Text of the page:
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Illness Strikes
During January 1995 Reg suffered a debilitating illness which led to a worrying time for Reg's wife Roslyn as well as family, friends and fans alike.
To see someone you admire so much in trouble the way Reg was is a terrible experience, for me as a fan and a friend so I can imagine just how bad it was for Ros and the family.

Knowing Reg the way I believe I know him, I believe if anyone can pull through this it would be Reg, he has a great zest for life, and a strength of character that I know that comes in second to no one.

Listed below is a number of Daily Telegraph stories following the progress of Reg's hospitalisation and gradual improvement.
At this point I would like to thank the Daily Telegraph for the use of these stories and pictures.
Telegraph Thurs 26th January 1995
Country music star Reg Lindsay is flown to hospital in Newcastle.--Picture: Andrew Darby.
Music superstar collapses
By Justin Coomber 26/1/1995
AUSTRALIAN country music
superstar Reg Lindsay is seri-
ously ill suffering a brain

Mr Lindsay, 63, collapsed in a
Tamworth motel room yester-
day morning and was found by
one of his band members.

One of Australia's best-known
country singers, he had per-
formed at a rodeo the night be-
fore in conjunction with the 1995
Tamworth Australasian Coun-
try Music Festival.

The singer was first taken to
Tamworth Base Hospital but
then to Newcastle's John Hunter
Hospital in the afternoon.

A spokesman for the music
festival, David Douglas, said
that Mr Lindsay was listed in a
"serious but stable" condition
last night.
"Reg is always one of the most
popular performersat the Tam-
worth festival." Mr Douglas
said. "We are all thinking of him
and wish him the best".
He was to appear in a Tam-
worth record store yesterday to

promote his new album, no
Slowing Down.

He was also booked to appear
in a living legend segment at the
music festival's Golden Guitar
awards on Saturday night.

Mr Lindsay was booked into
hospital for a bypass operation
three years ago but opted for a
combination of natural methods
and reversed his condition in
three months.

He has been in the country
music business for more than 40
years and enjoyed long-lasting
success here and in the US,
where few Australian artists
have made the transition.
He won Golden Guitars awards
for male vocalist of the year in
1974 with July Your A Woman,
in 1978 for Silence On The Line
and in 1980 for Empty Arms
He hosted country music
programs on 2CH and 2SM and
started the first Australian
country music television show,
in 1964. This was followed by
Reg Lindsay's Country Home-
stead, which finished in 1978.
Awarded the order of Aus-
tralia for his services to music,
he was also elevated to the Aust-
ralian Country Music Roll of
Renown in 1984.
In recent years, he was in-
volved in developement of popular
Koala Country Show at Dream-
world on the Gols Coast.
By far his biggest success was
the song Armstrong, inspired by
astronaut Neil Armstrong's 1969
Moon landing.
The song has been placed in
the world's largest time capsule
- buried at the Johnson Space
Centre in Houston, Texas.

Another clipping.
Reg Lindsay
Lindsay 'stable' AUSTRALIAN country music star Reg Lindsay remained in a serious condition after a brain haemmorrhage but was no longer in intensive care, Newcastle's John Hunter Hospital said yesterday. Lindsay, 63, had been in Tam worth for the country music festival when he collapsed in a motel room. He was found by a band member on Wednesday morning.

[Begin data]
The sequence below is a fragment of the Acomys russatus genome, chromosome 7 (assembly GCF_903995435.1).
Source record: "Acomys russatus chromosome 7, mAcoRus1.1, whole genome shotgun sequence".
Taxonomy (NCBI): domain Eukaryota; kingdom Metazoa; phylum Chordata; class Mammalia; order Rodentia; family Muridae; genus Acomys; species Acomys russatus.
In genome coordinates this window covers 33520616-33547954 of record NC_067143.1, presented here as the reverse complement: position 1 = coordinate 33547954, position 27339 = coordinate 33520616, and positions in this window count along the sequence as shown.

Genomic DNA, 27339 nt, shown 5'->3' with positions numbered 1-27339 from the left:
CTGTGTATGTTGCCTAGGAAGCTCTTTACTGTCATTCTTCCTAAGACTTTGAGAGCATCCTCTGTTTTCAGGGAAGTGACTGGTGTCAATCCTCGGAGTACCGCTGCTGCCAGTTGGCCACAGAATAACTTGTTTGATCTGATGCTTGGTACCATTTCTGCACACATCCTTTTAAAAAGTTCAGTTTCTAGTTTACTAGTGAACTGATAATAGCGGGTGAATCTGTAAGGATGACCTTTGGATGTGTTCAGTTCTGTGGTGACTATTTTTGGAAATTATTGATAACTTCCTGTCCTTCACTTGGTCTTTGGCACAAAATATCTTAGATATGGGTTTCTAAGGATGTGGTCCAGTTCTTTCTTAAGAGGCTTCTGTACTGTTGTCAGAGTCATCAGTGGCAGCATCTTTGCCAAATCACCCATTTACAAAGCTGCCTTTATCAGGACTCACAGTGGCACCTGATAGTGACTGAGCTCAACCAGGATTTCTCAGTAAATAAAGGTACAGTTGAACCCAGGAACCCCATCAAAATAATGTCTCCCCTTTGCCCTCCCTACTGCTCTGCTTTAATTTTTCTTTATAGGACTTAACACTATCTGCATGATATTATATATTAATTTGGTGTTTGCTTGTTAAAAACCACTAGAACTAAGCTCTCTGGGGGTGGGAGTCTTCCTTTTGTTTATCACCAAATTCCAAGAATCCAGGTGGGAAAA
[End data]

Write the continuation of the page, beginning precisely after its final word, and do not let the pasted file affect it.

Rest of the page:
tests wait

VETERAN country and western singer Reg Lindsay is awaiting the results of tests done after he suffered a brain haemorrhage early on Wednesday.

The tests, being done by Newcastle's John Hunter Hospital, will determine if the 63-year-old will re quire surgery.

Lindsay was rushed to the hospital by air ambulance after he col lapsed in Tamworth about 6.30am Wednesday.

He had been due to fly to Melbourne on Aus tralia Day to perform at Flemington Race course and was to sing at the annual Country Music Awards in Tam worth tonight (Saturday) for the first time in 17 years.

"He'll sing again if he has his way," wife Roslyn said yesterday. "They told me the first 48 hours were critical and we have passed that.
Mrs Lindsay has kept a vigil at her husband's bedside along with his daughters Dianne and Sandra.
A third daughter Joanne, flew in from London late last night. Mrs Lindsay said they had been overwhelmed by the calls and faxes received.
Telegraph Sunday 29th January 1995
Lindsay suffers a relapse
Vigil: wife Roslyn and daughter Dianne
Story:Frances O'Shea
The condition of veteran country and western singer Reg Lindsay has deteriorated.
The 63-year-old was returned to the intensive care ward at Newcastle's John Hunter Hospital late on Friday night after experiencing a setback.
Doctors had been pleased with his progress since he fuffered a brain haemorrhage during the Tamworth Country Music Festival last Wednesday
Tests had been carried out on Friday to determine if surgery to clip the aneurism was required.
"Mr Lindsay's condition has deteriorated and is now listed as serious," hospital spokesman Vince Magill said yesterday.
Lindsay's wife, Roslyn, and daughter Dianne and Sandra have kept a vigil at his bedside since Wednesday
A third daughter Joanne flew in from London late on Friday to be with her father.
"Reg is a determined man and nothing will keep him down if he has his way," his wife said.
He was really looking forward to singing at the awards after such a long time but hopefully he'll make it next year.
"This came as a real shock to us all. Reg had been in good health and was enjoying a very busy time at Tamworth.
"I'm just thankful that he is still with us and I know he will come through this."
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